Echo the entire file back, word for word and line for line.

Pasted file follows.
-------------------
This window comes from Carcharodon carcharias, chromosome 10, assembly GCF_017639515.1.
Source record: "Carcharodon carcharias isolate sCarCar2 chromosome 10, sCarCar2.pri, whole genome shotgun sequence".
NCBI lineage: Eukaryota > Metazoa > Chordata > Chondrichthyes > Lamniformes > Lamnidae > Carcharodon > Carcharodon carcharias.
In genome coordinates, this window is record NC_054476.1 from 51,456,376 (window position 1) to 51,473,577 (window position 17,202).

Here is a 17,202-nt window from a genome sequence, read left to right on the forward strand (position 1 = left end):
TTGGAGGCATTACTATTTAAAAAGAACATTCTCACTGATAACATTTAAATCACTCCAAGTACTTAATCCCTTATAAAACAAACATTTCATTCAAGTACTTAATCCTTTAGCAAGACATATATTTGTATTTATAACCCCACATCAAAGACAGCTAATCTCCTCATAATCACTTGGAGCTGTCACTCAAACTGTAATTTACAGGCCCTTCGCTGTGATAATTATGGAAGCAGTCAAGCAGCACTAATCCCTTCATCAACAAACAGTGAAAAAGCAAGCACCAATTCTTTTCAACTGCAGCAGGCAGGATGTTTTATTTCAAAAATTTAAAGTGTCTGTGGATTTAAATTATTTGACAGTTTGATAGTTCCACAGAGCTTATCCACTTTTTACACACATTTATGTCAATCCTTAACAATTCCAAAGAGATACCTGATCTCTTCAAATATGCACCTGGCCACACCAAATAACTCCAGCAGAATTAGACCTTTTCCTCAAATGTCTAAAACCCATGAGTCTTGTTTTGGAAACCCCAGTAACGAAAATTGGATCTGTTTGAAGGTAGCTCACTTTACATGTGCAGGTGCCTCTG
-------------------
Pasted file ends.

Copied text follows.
This window comes from Carcharodon carcharias, chromosome 10, assembly GCF_017639515.1.
Source record: "Carcharodon carcharias isolate sCarCar2 chromosome 10, sCarCar2.pri, whole genome shotgun sequence".
NCBI lineage: Eukaryota > Metazoa > Chordata > Chondrichthyes > Lamniformes > Lamnidae > Carcharodon > Carcharodon carcharias.
In genome coordinates, this window is record NC_054476.1 from 51,456,376 (window position 1) to 51,473,577 (window position 17,202).

Here is a 17,202-nt window from a genome sequence, read left to right on the forward strand (position 1 = left end):
TTGGAGGCATTACTATTTAAAAAGAACATTCTCACTGATAACATTTAAATCACTCCAAGTACTTAATCCCTTATAAAACAAACATTTCATTCAAGTACTTAATCCTTTAGCAAGACATATATTTGTATTTATAACCCCACATCAAAGACAGCTAATCTCCTCATAATCACTTGGAGCTGTCACTCAAACTGTAATTTACAGGCCCTTCGCTGTGATAATTATGGAAGCAGTCAAGCAGCACTAATCCCTTCATCAACAAACAGTGAAAAAGCAAGCACCAATTCTTTTCAACTGCAGCAGGCAGGATGTTTTATTTCAAAAATTTAAAGTGTCTGTGGATTTAAATTATTTGACAGTTTGATAGTTCCACAGAGCTTATCCACTTTTTACACACATTTATGTCAATCCTTAACAATTCCAAAGAGATACCTGATCTCTTCAAATATGCACCTGGCCACACCAAATAACTCCAGCAGAATTAGACCTTTTCCTCAAATGTCTAAAACCCATGAGTCTTGTTTTGGAAACCCCAGTAACGAAAATTGGATCTGTTTGAAGGTAGCTCACTTTACATGTGCAGGTGCCTCTG